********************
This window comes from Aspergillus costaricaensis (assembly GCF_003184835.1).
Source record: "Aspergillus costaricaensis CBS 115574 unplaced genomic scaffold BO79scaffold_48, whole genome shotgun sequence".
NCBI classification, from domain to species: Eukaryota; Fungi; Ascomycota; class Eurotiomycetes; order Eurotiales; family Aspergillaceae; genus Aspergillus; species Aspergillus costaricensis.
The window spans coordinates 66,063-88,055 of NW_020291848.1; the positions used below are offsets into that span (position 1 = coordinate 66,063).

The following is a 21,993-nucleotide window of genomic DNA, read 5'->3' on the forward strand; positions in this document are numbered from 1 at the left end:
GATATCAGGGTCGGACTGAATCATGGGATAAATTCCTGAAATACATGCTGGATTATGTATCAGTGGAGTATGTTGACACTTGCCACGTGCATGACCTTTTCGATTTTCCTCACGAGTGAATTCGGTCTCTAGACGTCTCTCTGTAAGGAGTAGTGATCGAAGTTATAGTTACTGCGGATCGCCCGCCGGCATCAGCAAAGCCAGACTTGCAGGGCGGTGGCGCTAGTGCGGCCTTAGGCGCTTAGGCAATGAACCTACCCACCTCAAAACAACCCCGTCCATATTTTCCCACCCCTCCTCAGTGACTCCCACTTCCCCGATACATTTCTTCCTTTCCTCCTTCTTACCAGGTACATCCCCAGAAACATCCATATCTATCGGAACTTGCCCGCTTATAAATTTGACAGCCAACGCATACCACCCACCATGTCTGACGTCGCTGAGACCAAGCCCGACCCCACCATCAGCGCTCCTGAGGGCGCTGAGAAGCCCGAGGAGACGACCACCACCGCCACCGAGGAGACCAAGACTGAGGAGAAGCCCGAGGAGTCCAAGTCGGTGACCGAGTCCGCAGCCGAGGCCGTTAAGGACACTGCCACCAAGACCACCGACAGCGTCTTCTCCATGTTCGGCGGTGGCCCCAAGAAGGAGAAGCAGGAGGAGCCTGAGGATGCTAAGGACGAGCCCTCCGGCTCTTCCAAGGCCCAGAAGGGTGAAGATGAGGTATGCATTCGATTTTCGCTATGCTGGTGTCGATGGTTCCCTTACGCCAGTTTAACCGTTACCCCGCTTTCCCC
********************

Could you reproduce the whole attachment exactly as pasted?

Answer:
This window comes from Aspergillus costaricaensis (assembly GCF_003184835.1).
Source record: "Aspergillus costaricaensis CBS 115574 unplaced genomic scaffold BO79scaffold_48, whole genome shotgun sequence".
NCBI classification, from domain to species: Eukaryota; Fungi; Ascomycota; class Eurotiomycetes; order Eurotiales; family Aspergillaceae; genus Aspergillus; species Aspergillus costaricensis.
The window spans coordinates 66,063-88,055 of NW_020291848.1; the positions used below are offsets into that span (position 1 = coordinate 66,063).

The following is a 21,993-nucleotide window of genomic DNA, read 5'->3' on the forward strand; positions in this document are numbered from 1 at the left end:
GATATCAGGGTCGGACTGAATCATGGGATAAATTCCTGAAATACATGCTGGATTATGTATCAGTGGAGTATGTTGACACTTGCCACGTGCATGACCTTTTCGATTTTCCTCACGAGTGAATTCGGTCTCTAGACGTCTCTCTGTAAGGAGTAGTGATCGAAGTTATAGTTACTGCGGATCGCCCGCCGGCATCAGCAAAGCCAGACTTGCAGGGCGGTGGCGCTAGTGCGGCCTTAGGCGCTTAGGCAATGAACCTACCCACCTCAAAACAACCCCGTCCATATTTTCCCACCCCTCCTCAGTGACTCCCACTTCCCCGATACATTTCTTCCTTTCCTCCTTCTTACCAGGTACATCCCCAGAAACATCCATATCTATCGGAACTTGCCCGCTTATAAATTTGACAGCCAACGCATACCACCCACCATGTCTGACGTCGCTGAGACCAAGCCCGACCCCACCATCAGCGCTCCTGAGGGCGCTGAGAAGCCCGAGGAGACGACCACCACCGCCACCGAGGAGACCAAGACTGAGGAGAAGCCCGAGGAGTCCAAGTCGGTGACCGAGTCCGCAGCCGAGGCCGTTAAGGACACTGCCACCAAGACCACCGACAGCGTCTTCTCCATGTTCGGCGGTGGCCCCAAGAAGGAGAAGCAGGAGGAGCCTGAGGATGCTAAGGACGAGCCCTCCGGCTCTTCCAAGGCCCAGAAGGGTGAAGATGAGGTATGCATTCGATTTTCGCTATGCTGGTGTCGATGGTTCCCTTACGCCAGTTTAACCGTTACCCCGCTTTCCCC